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Frederick Egen

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Plainclothesman,: A handbook of vice and gambling investigation, (Arco police library)
Frederick W Egen  More Info

From the History of the New York Police Department 

By an act of ninth February, 1788, justices of the peace were authorized to commit for sixty days, any vagrant, disorderly person, etc., on their own views, without a trial by jury. By an act of March 3, 1820, the term of commitment was extended to six months. Thus the police justices had the power of taking up and imprisoning any individual at their discretion, without the form of trial by jury, although this provision was indirect collision with the Constitution of the United States, which declares that "the trial of all crimes, except in cases of impeachment, shall be by jury." The police at this time, it is alleged, with regard to crimes, were rather remarkable for success in detecting, than for vigilance in preventing them. The police of the city were not, it would appear, over-efficient or zealous.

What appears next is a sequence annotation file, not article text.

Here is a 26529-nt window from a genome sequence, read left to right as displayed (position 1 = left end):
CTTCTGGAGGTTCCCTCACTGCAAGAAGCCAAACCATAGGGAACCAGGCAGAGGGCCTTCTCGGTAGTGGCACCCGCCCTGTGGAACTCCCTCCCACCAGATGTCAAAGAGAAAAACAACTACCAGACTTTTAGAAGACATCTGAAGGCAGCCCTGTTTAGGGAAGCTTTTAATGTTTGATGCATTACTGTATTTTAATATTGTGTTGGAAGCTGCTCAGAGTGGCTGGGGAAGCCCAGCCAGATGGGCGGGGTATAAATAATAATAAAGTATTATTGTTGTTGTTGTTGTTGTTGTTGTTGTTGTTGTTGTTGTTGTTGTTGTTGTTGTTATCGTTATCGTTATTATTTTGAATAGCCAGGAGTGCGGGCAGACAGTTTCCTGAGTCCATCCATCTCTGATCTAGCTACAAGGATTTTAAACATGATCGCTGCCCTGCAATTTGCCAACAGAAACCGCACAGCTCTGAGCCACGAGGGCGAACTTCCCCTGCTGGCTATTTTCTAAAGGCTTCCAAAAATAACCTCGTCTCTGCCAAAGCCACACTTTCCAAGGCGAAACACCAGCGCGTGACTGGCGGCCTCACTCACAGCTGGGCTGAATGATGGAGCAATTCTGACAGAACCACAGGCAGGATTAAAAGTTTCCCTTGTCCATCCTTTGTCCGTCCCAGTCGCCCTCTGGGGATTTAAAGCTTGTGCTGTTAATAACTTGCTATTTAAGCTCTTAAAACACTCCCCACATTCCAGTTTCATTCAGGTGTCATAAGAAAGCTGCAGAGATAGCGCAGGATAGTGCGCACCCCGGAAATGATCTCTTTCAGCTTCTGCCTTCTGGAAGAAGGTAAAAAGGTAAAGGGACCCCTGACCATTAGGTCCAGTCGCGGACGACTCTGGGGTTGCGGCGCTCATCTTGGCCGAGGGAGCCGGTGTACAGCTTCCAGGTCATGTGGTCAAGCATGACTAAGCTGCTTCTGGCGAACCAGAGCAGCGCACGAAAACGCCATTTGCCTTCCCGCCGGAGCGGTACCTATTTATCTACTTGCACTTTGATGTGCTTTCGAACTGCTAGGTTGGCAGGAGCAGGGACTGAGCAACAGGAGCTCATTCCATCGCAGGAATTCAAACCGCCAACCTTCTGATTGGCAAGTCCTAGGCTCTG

Published in 1971, retired New York Police Department Frederick Egen published Plainclothesman: A Handbook of Vice and Gambling Investigation.  It has been called one of the earliest books on plainclothes investigations.

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